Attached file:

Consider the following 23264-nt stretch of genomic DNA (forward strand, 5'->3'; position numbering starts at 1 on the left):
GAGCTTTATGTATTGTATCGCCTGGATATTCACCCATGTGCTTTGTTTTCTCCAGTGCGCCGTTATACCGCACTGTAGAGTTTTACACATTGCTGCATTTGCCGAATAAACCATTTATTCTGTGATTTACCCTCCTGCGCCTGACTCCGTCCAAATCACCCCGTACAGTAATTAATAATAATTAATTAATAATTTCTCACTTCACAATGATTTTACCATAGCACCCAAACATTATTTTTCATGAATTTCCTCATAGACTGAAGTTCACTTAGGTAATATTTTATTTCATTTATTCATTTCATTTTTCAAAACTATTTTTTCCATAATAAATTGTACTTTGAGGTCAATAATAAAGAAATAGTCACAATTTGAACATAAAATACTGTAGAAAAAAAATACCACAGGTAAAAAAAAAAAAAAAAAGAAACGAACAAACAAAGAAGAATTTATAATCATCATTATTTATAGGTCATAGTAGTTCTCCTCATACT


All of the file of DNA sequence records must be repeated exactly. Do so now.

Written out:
Consider the following 23264-nt stretch of genomic DNA (forward strand, 5'->3'; position numbering starts at 1 on the left):
GAGCTTTATGTATTGTATCGCCTGGATATTCACCCATGTGCTTTGTTTTCTCCAGTGCGCCGTTATACCGCACTGTAGAGTTTTACACATTGCTGCATTTGCCGAATAAACCATTTATTCTGTGATTTACCCTCCTGCGCCTGACTCCGTCCAAATCACCCCGTACAGTAATTAATAATAATTAATTAATAATTTCTCACTTCACAATGATTTTACCATAGCACCCAAACATTATTTTTCATGAATTTCCTCATAGACTGAAGTTCACTTAGGTAATATTTTATTTCATTTATTCATTTCATTTTTCAAAACTATTTTTTCCATAATAAATTGTACTTTGAGGTCAATAATAAAGAAATAGTCACAATTTGAACATAAAATACTGTAGAAAAAAAATACCACAGGTAAAAAAAAAAAAAAAAAGAAACGAACAAACAAAGAAGAATTTATAATCATCATTATTTATAGGTCATAGTAGTTCTCCTCATACT